The crowd of several hundred folks that gathered on Gardiner's Bay beach in the Hamptons for the annual Fourth of July fireworks show in 2006 didn't know it was watching George Plimpton's last participatory stunt -- this one a post-mortem caper, believe it or not.
But the details were revealed by his son, writer Taylor Plimpton, in a beautifully rendered now-it-can-be told tale that rivaled all the whimsical antics his father George was famous for, like following through on his wishes to pitch to Willie Mays, play goal against Wayne Gretzky, and quarterback for the Detroit Lions. The old man would've been proud that this his son, now 35, let the world know what really happened that night. With one of the great first paragraphs of all time:
"We shot Dad up into the sky, finally, some two and a half years after he died. These were his wishes: for his ashes to be packed into his favorite firework, the Kamuro -- also known as the Boy's Haircut, or Japanese Willow -- a golden cascade of light that hangs there for a moment, shimmering, before winking off into the darkness. I was charged with packing my father's remains into the fireworks myself."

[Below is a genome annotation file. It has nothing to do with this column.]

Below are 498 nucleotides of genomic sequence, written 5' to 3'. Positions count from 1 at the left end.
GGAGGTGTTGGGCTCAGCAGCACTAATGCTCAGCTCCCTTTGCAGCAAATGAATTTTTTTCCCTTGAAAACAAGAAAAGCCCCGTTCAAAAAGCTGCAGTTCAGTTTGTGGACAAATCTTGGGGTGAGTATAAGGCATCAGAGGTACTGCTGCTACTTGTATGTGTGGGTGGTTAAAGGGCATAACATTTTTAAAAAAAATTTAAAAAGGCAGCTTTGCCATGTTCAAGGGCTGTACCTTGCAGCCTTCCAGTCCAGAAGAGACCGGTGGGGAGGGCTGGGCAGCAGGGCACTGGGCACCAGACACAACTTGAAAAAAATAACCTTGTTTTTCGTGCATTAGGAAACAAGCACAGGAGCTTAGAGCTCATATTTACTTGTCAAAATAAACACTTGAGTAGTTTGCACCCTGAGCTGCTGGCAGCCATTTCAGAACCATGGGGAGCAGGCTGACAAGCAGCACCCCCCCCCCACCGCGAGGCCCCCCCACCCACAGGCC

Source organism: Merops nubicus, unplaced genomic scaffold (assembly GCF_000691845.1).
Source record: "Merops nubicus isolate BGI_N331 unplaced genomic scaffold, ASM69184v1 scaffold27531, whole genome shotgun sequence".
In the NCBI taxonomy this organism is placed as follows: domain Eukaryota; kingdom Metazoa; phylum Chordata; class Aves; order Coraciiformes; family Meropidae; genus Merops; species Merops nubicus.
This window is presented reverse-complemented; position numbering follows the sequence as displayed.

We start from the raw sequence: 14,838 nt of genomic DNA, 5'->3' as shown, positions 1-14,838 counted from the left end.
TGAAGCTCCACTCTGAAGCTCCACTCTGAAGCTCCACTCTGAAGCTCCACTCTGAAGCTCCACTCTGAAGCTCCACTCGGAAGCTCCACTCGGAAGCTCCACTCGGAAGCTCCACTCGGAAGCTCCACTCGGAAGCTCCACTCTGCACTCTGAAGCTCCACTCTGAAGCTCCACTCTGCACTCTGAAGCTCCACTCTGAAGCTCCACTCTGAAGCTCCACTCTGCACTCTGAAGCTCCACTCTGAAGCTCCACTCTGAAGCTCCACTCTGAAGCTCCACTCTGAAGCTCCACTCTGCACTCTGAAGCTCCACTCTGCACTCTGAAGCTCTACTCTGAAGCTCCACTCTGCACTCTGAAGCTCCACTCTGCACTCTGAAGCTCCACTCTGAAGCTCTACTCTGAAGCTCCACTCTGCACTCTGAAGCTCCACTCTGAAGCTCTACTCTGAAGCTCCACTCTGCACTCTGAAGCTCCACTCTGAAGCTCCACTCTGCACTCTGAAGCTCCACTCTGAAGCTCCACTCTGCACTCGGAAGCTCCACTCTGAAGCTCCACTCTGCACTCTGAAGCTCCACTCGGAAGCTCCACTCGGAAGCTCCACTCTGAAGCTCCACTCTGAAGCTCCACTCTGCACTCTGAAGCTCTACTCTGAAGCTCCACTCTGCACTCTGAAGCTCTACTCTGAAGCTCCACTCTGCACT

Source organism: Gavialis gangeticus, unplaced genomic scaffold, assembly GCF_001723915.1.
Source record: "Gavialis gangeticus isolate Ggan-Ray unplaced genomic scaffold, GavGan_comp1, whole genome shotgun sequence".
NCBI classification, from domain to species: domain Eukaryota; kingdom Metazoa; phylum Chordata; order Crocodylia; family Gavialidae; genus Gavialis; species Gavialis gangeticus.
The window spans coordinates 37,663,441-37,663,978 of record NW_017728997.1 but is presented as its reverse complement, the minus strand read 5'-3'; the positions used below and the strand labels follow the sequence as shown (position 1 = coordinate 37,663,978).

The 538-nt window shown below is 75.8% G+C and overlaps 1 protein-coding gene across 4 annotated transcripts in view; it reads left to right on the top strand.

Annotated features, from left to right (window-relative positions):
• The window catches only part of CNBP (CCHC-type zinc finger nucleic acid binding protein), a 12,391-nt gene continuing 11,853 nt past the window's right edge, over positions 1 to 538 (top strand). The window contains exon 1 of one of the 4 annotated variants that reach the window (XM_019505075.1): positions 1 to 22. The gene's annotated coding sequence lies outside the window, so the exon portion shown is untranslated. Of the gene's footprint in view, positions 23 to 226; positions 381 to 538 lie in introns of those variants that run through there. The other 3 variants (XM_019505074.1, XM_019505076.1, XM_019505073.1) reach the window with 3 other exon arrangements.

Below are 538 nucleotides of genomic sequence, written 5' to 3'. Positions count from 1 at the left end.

It's an amazing, quirky story, and in Taylor's hands it's so lovingly and often achingly told, in the July 2011 issue of "Plum Hamptons" magazine,
you really should do yourself a favor and read it by clicking on the link in the box accompanying this column. Because it's the sort of evocative story that will make you laugh and shake your head and think about not just Plimpton himself, but your own families and holidays and midsummer nights, and the childhood wonder that a simple pleasure like a fireworks show can evoke.
George Plimpton never lost that wonder, as Taylor affectingly points out. He was a literary lion, co-founded one of the most influential journals of his time (The Paris Review), grew up in a Stiff Upper Lip WASP family and studied at Harvard, Cambridge -- the whole nine yards. And yet he still famously enjoyed hanging out with athletes, or displaying the sly sense of humor that once moved him to write self-spoofing articles about himself like: "How Failing at Exeter Made a Success Out of George Plimpton."